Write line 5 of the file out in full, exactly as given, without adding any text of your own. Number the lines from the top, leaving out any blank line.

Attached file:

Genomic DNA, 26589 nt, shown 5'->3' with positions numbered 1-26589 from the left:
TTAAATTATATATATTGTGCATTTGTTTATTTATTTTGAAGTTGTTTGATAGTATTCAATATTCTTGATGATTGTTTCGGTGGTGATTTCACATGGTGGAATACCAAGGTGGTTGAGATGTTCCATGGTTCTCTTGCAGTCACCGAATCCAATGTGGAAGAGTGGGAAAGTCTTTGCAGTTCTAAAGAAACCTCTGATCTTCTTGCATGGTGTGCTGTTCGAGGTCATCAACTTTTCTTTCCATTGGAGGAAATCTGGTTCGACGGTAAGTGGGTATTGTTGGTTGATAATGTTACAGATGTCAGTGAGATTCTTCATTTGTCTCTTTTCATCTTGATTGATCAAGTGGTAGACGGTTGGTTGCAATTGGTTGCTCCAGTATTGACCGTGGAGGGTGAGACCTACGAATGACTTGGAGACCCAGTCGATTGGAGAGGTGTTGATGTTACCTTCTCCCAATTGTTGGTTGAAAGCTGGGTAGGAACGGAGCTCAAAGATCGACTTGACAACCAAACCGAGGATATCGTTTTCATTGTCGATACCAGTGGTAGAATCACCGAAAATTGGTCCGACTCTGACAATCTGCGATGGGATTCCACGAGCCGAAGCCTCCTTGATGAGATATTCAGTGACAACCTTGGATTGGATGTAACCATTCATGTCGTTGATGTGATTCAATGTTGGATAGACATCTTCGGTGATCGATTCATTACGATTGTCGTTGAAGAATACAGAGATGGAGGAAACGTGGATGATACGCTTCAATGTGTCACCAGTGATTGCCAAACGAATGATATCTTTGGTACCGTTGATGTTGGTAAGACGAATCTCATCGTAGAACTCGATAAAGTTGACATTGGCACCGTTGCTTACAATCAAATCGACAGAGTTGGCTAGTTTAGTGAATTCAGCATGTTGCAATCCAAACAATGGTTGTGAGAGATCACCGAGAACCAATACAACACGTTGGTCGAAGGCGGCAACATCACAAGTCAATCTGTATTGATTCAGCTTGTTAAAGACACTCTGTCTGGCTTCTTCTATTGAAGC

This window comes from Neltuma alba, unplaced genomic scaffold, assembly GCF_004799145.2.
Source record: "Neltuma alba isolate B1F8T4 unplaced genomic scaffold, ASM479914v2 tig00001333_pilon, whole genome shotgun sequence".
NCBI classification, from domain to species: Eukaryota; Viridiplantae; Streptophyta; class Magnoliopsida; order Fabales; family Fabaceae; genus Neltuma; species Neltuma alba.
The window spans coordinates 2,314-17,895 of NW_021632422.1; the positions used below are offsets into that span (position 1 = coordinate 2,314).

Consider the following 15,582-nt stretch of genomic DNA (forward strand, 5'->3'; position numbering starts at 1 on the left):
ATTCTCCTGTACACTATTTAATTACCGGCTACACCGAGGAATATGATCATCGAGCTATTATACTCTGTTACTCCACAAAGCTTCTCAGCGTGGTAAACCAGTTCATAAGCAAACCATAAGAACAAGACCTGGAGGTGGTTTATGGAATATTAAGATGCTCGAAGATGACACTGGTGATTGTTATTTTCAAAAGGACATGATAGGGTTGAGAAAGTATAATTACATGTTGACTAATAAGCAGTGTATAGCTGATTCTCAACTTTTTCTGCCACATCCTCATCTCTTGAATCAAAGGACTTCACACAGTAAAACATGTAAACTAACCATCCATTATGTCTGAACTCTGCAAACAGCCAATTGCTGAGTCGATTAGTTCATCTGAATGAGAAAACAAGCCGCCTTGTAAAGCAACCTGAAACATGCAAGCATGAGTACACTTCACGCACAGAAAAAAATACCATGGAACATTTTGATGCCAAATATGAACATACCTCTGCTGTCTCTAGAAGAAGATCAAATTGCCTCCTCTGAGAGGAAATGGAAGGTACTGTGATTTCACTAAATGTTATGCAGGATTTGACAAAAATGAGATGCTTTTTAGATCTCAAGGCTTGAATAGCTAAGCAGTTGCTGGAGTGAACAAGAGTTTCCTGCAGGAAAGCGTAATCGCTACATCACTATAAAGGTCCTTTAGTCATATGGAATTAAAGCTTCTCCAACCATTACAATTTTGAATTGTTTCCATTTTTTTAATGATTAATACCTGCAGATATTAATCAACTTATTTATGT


NCBI classification, from domain to species: Eukaryota; Viridiplantae; Streptophyta; class Magnoliopsida; order Fabales; family Fabaceae; genus Neltuma; species Neltuma alba.